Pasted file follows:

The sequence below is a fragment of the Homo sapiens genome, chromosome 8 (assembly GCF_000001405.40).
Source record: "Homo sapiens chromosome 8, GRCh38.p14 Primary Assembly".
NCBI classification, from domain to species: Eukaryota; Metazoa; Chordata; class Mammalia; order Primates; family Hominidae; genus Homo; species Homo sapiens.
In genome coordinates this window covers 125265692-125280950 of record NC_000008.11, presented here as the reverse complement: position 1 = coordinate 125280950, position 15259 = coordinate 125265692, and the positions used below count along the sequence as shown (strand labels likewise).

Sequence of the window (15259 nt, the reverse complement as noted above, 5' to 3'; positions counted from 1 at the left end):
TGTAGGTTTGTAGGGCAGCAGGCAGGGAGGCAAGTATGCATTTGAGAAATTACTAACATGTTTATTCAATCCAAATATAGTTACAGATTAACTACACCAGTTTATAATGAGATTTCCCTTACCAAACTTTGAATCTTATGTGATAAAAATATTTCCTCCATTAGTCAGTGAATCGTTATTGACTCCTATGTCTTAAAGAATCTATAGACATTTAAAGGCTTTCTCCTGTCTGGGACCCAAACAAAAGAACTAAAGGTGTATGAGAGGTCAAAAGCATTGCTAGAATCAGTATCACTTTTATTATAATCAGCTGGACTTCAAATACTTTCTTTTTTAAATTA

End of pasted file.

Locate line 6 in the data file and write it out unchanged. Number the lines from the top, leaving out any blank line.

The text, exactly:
TGTAGGTTTGTAGGGCAGCAGGCAGGGAGGCAAGTATGCATTTGAGAAATTACTAACATGTTTATTCAATCCAAATATAGTTACAGATTAACTACACCAGTTTATAATGAGATTTCCCTTACCAAACTTTGAATCTTATGTGATAAAAATATTTCCTCCATTAGTCAGTGAATCGTTATTGACTCCTATGTCTTAAAGAATCTATAGACATTTAAAGGCTTTCTCCTGTCTGGGACCCAAACAAAAGAACTAAAGGTGTATGAGAGGTCAAAAGCATTGCTAGAATCAGTATCACTTTTATTATAATCAGCTGGACTTCAAATACTTTCTTTTTTAAATTA